The underlying issue is that corporate jobs do not support having a family or a personal life, for that matter. For men or women. The time (usually involving travel) people need to commit to high level jobs that pay well, is disproportionately huge in the US. Economics today are such that both people in a marriage must work to support a family, which begs the question: who is there raising the family? And what is the point, really, of having children if no one is home to raise them?
I am a feminist, but really, corporate policies do not give adequate parental leave, nor do they provide enough flexibility for families (or singles). People are expected to perform like machines and give their all at work and are too exhauested to even question it. And options are few, anyway.

11:43PM PST on Feb 27, 2010

Sure, in an ideal marriage both partners give it their all and don't worry about the other not contributing enough. For most partnerships, however, this isn't the case. In the real world, those who fail to demand equality will never have it.

1:25PM PST on Feb 23, 2010

To be a parent is a bit tiring. There needs to be a balance between work and family and tasks between husband and wife. No one person should stay home to take care of the child.

1:26PM PST on Feb 22, 2010

Both to manage

10:33PM PST on Feb 21, 2010

Shouldn't the children's needs come first without all the squabbling about money & who does what?

8:24PM PST on Feb 21, 2010

Considering how much the definition of "family" is starting to shift it may be time for a shift in the "who earns more?" and "who does more child raising?" areas of our lives as well.

11:32AM PST on Feb 21, 2010

Good post!

1:51PM PST on Feb 20, 2010

I think society should take a greater responsibility for the children, after all they're the future. That means adequate financial compensation for long enough time after birth (whether mother or father or partner who stays with the child) and affordable quality daycare, not for the whole day though for young children. It should also be possible to work half-time, and maybe parents to young children should get a compensation for doing it.

This debate should differ between child care and household chores. The latter should be divided equally, primarily depending of hours worked but still it's up to every couple to decide what's best for them.
The former both parents need to participate in, no matter what. That is in the child's best interest, to get a bond to both parents and feel prioritised before work and hobbies.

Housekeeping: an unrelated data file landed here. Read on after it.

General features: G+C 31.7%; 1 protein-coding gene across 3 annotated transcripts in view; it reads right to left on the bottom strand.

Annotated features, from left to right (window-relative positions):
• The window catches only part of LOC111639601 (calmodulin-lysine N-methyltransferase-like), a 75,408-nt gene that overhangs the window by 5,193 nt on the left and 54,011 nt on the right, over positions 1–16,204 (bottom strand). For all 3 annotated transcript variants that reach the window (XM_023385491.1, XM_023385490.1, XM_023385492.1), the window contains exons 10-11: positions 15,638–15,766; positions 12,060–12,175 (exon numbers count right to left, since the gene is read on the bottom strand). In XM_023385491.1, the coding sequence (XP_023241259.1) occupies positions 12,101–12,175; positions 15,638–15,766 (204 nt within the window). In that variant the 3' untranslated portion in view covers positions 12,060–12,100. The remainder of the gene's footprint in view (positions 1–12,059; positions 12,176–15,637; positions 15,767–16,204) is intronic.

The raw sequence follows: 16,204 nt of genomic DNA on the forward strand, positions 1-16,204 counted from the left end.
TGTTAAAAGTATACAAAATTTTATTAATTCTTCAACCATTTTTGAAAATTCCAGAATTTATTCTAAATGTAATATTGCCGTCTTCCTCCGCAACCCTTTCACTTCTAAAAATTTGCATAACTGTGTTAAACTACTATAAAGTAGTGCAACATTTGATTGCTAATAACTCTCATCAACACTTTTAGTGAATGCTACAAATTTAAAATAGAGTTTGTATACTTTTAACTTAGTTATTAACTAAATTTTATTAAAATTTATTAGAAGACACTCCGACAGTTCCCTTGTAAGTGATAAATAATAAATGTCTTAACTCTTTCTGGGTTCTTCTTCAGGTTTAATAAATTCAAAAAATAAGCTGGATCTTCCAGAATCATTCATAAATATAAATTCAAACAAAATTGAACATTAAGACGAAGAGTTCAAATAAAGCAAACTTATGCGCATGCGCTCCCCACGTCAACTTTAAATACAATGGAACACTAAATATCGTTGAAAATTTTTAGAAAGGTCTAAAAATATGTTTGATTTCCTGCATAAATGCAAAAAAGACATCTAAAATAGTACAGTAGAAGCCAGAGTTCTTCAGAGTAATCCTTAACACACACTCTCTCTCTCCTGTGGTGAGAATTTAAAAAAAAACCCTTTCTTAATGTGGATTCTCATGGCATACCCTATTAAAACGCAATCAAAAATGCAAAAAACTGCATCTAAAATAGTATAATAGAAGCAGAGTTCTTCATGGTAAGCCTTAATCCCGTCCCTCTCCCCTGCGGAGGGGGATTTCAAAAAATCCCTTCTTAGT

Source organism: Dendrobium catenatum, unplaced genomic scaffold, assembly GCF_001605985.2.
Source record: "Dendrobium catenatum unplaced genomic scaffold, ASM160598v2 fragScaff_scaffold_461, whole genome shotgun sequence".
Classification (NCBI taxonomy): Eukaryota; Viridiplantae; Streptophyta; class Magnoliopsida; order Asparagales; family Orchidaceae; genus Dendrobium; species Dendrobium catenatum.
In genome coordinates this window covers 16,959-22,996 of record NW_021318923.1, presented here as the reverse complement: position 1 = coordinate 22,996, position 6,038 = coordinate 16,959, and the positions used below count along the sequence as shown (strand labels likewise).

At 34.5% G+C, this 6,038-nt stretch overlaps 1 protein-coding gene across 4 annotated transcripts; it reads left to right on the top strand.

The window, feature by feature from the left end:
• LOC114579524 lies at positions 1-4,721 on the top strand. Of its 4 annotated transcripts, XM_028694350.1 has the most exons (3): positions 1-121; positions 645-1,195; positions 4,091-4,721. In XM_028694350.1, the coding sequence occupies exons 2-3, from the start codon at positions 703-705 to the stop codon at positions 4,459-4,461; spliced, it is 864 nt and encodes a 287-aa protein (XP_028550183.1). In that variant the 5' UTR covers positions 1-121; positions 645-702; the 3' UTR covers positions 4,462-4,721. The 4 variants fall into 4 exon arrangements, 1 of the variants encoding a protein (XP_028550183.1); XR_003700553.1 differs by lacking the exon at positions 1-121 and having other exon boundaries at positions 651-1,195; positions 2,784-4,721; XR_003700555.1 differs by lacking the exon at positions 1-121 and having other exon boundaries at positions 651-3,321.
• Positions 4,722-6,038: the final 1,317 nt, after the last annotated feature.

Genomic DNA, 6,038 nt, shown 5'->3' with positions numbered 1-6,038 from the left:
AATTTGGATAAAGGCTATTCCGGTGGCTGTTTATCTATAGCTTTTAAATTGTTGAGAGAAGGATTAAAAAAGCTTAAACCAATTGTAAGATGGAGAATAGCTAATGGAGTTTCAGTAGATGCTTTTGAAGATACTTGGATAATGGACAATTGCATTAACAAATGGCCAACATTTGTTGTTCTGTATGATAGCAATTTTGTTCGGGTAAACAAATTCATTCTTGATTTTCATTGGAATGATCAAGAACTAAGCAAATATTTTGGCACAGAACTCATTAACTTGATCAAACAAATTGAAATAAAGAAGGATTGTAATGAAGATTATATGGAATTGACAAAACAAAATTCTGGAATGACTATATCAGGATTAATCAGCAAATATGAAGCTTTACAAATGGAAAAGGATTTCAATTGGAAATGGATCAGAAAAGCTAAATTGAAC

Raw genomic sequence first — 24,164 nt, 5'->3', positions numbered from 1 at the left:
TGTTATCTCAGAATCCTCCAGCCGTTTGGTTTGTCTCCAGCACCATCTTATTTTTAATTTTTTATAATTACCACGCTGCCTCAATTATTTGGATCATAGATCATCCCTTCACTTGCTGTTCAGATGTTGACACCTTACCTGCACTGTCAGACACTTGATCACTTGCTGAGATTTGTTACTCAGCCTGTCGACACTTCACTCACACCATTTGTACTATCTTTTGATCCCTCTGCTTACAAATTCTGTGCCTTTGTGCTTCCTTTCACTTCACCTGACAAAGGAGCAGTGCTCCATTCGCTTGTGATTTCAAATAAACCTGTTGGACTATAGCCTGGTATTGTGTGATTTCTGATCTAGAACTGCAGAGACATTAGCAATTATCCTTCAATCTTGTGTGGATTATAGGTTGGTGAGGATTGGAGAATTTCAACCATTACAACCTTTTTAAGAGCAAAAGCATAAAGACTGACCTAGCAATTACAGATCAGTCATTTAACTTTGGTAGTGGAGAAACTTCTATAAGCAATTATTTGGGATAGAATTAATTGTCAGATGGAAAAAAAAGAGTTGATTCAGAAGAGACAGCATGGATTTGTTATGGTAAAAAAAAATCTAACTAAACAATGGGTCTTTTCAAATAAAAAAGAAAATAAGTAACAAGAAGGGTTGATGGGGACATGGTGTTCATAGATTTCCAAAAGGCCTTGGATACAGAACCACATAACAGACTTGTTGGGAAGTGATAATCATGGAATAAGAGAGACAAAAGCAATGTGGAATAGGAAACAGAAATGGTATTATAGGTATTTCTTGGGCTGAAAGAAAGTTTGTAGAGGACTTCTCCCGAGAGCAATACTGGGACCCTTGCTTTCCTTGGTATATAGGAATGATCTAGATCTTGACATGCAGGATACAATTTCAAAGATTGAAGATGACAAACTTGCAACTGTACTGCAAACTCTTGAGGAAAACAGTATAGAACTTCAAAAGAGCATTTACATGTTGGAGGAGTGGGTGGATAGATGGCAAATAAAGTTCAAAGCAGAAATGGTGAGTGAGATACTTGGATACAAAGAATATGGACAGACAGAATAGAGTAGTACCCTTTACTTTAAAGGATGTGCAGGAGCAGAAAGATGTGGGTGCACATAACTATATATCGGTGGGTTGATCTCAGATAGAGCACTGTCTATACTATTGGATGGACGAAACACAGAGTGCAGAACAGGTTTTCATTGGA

Also, children need boundaries and discipline, and it is up to the home to teach and enforce that life isn't always the way one would like it. People shouldn't get children just to get children, they should get them only if they cherish them and are prepared to sacrifice time on them.

I think it's okay to choose not to have children, or a family, or to bring up children in a single home or in a same-sex relationship or with more than two parents. No matter the choice, the children should always come first, not only in the family but in society also. And I say that as someone who plan on never having a child (at least not biological). It's called communit

2:21PM PST on Feb 19, 2010

Its not anything to do with sexism or keeping women down who still earn more. My wife earns twice what I do and I do the chores at home and raise the family. The women who still do the chores even though they make more, do so because they may want to, because they may feel as though they have become distanced from their kids and work. My wife hardly sees the kids most days and I do. This makes her want to spend time with them, doing anything from taking them to the bathroom or changing their diapers and feeding them. Not because it is expected of her but because she wants to. I am not being sexist or pushing her this way as it is what she wants,.

7:37AM PST on Feb 19, 2010

I have just read all the intelligent arguments fore and against I am just a guy who works from home our children are gone the wife works because she wants I do the ironing because after 18 yrs in the army I do it better when she is working I cook when she is off she cooks she makes the dinner and tea and she does the washing she is my wife and I am her husband its that simple we love doing things for each other she uses the washing machine because i really cant get my head round the washes the only thing it doesn't do is fly and i am not taking that chance. Love each other love your children and remember they wont be children long